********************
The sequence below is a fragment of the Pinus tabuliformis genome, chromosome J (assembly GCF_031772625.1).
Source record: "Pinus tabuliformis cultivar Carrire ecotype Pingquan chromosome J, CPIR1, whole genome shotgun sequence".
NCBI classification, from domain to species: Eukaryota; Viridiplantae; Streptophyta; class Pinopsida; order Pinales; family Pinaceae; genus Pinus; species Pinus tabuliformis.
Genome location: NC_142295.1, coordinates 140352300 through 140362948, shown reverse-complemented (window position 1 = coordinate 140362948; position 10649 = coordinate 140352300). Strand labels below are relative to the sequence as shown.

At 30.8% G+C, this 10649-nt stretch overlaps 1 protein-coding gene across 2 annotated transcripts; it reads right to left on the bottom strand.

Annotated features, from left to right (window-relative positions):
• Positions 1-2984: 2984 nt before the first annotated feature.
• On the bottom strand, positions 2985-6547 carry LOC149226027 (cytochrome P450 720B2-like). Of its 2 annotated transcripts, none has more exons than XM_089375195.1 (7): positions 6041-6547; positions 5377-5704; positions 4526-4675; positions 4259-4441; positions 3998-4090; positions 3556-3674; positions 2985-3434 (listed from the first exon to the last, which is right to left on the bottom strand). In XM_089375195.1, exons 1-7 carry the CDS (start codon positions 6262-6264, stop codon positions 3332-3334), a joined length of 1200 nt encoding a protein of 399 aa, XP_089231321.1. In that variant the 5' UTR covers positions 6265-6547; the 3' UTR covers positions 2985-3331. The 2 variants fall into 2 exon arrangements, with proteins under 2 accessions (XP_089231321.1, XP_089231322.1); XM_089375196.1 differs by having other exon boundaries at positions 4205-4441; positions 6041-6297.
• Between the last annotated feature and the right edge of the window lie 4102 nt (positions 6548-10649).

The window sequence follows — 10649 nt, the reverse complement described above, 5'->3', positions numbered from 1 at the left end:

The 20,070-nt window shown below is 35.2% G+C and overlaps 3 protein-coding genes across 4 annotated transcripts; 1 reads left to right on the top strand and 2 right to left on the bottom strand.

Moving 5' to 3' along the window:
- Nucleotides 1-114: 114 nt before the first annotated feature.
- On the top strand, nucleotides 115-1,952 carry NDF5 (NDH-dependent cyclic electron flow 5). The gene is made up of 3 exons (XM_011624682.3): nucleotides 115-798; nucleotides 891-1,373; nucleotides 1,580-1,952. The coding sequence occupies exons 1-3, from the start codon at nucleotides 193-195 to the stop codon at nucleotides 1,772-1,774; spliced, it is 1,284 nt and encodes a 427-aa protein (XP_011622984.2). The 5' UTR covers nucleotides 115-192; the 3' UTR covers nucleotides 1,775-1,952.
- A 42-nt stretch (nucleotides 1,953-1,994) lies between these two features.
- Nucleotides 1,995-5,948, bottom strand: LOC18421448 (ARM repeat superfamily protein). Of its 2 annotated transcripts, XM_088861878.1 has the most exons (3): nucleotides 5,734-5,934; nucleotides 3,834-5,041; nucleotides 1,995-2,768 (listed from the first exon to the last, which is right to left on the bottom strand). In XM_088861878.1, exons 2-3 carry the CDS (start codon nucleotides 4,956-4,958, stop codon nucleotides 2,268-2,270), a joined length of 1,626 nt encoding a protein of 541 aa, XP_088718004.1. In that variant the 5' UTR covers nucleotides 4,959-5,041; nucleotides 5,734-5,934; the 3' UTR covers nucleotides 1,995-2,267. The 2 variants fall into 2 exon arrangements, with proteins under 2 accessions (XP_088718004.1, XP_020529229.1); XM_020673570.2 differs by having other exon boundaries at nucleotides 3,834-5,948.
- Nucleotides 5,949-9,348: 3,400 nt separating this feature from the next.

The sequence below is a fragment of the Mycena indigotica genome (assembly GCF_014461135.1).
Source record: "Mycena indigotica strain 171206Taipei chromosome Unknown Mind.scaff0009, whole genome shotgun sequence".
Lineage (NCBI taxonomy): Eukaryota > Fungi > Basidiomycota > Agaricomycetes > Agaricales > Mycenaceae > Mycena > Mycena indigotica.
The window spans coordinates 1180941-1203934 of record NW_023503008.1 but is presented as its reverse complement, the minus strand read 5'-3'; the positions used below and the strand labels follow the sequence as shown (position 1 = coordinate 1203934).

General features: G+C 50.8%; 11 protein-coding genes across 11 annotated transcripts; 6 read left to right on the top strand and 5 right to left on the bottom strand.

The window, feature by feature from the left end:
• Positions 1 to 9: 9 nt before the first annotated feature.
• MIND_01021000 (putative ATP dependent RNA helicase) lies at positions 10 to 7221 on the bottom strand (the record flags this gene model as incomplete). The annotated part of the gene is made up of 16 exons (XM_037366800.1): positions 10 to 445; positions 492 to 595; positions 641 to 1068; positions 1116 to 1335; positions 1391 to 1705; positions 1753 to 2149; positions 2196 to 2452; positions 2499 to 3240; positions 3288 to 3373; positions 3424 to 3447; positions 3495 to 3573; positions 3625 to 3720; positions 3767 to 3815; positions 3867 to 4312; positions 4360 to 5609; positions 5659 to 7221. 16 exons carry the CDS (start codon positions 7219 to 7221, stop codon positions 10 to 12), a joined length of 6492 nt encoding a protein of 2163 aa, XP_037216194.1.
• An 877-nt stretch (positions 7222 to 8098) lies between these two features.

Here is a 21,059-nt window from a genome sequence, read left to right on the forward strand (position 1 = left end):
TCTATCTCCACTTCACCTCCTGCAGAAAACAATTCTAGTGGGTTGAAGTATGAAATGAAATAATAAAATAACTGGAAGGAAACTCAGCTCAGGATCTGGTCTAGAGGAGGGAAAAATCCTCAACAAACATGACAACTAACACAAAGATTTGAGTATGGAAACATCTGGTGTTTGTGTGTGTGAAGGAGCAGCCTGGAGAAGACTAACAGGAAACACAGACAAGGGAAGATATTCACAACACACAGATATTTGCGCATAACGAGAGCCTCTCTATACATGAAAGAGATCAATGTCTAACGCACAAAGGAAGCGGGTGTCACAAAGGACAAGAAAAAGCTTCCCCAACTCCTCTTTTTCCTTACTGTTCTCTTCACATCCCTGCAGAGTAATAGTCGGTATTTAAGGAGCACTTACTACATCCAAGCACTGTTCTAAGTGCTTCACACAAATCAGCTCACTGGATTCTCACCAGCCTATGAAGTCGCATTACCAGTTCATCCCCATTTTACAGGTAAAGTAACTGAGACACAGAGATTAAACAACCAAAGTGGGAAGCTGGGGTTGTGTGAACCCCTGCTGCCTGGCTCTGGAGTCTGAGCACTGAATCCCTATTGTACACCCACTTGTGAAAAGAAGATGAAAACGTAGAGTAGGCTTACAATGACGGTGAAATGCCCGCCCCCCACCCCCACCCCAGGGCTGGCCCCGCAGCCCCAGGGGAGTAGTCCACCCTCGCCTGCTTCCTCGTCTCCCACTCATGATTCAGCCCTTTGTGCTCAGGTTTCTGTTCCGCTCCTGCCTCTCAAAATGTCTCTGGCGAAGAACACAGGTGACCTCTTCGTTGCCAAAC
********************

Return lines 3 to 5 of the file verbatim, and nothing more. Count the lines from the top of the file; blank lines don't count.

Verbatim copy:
NCBI classification, from domain to species: Eukaryota; Viridiplantae; Streptophyta; class Pinopsida; order Pinales; family Pinaceae; genus Pinus; species Pinus tabuliformis.
Genome location: NC_142295.1, coordinates 140352300 through 140362948, shown reverse-complemented (window position 1 = coordinate 140362948; position 10649 = coordinate 140352300). Strand labels below are relative to the sequence as shown.

At 30.8% G+C, this 10649-nt stretch overlaps 1 protein-coding gene across 2 annotated transcripts; it reads right to left on the bottom strand.